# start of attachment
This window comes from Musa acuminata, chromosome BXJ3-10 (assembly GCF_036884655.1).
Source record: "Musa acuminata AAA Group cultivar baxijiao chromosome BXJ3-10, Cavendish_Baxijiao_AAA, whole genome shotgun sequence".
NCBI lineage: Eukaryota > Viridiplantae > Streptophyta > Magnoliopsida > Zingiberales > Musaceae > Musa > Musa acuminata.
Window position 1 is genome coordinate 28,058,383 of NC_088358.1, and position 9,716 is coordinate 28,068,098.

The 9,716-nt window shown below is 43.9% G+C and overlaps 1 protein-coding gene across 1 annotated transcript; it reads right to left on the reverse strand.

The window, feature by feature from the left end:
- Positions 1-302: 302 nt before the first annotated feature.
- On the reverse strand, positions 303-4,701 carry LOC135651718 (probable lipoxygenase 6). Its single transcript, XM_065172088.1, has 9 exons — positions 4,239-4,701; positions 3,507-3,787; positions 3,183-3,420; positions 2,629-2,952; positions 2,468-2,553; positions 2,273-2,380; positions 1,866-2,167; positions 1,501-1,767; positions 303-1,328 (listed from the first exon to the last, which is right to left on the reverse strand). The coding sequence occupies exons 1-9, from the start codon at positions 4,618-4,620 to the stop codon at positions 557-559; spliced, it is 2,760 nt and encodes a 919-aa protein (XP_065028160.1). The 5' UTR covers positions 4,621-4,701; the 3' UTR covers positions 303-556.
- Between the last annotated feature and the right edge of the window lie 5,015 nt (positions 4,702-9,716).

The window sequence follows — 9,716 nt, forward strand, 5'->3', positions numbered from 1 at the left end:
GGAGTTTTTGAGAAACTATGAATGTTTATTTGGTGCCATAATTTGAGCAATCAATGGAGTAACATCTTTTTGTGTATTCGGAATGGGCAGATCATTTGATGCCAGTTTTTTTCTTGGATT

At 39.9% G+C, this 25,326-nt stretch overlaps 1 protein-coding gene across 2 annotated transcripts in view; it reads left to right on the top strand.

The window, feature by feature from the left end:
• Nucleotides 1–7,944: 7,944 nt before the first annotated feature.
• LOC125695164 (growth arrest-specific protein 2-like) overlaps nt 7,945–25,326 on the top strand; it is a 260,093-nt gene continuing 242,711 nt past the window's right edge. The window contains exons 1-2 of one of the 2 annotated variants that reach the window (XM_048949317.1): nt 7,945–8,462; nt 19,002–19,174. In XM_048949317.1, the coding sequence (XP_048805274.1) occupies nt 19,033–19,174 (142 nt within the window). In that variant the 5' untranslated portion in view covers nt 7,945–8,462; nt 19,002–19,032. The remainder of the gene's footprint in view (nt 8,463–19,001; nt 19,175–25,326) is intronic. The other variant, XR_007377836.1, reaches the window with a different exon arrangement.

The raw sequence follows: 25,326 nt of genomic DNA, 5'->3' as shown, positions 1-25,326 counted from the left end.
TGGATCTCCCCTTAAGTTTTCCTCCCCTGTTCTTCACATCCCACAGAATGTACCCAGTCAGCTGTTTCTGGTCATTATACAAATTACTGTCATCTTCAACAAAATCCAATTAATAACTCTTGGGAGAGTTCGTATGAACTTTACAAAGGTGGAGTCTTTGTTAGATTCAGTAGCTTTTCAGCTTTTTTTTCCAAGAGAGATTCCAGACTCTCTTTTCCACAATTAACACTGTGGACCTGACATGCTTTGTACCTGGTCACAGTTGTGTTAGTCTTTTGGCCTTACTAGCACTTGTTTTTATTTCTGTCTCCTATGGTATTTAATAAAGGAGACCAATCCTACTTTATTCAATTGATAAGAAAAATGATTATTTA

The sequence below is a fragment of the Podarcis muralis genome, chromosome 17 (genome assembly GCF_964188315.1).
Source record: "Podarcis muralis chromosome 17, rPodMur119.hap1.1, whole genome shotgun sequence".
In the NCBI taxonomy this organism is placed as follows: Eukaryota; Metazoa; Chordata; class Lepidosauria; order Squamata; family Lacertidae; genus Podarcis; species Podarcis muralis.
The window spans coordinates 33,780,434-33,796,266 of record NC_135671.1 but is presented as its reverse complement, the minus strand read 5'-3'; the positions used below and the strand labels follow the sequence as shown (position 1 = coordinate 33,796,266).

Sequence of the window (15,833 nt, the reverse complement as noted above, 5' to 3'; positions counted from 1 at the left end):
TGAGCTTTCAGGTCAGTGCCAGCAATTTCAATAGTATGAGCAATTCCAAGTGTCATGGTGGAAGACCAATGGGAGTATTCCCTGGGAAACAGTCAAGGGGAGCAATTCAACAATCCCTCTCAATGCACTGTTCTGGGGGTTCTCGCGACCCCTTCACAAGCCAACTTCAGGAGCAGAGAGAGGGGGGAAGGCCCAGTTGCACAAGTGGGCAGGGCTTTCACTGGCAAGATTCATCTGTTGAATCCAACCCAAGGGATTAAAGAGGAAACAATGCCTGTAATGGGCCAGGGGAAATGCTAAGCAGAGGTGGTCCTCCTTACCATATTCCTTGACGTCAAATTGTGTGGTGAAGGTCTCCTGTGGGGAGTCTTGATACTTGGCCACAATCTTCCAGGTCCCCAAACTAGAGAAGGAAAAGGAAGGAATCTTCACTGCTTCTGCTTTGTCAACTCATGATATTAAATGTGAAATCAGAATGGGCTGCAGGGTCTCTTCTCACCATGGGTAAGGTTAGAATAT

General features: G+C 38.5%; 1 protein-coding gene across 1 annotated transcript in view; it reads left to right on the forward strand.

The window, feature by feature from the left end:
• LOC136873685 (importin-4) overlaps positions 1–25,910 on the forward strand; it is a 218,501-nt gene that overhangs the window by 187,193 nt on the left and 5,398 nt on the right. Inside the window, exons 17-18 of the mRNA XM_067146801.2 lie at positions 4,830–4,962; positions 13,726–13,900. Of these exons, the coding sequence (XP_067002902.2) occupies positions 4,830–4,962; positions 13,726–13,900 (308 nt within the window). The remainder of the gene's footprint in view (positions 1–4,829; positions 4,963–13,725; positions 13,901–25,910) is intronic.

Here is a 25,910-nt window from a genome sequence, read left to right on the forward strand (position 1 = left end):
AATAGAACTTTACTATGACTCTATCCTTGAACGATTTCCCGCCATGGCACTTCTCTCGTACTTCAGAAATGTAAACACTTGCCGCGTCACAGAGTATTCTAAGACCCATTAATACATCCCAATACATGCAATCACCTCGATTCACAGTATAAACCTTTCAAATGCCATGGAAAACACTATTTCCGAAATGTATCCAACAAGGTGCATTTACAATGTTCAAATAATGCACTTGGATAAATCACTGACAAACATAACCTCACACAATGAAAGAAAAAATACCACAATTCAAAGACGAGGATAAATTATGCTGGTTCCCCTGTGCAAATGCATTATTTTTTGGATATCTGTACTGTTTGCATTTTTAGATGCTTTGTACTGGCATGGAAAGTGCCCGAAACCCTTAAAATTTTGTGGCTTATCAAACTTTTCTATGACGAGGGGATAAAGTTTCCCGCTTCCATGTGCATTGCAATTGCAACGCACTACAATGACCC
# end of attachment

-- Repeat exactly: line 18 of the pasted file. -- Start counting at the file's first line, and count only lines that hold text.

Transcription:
The sequence below is a fragment of the Podarcis muralis genome, chromosome 17 (genome assembly GCF_964188315.1).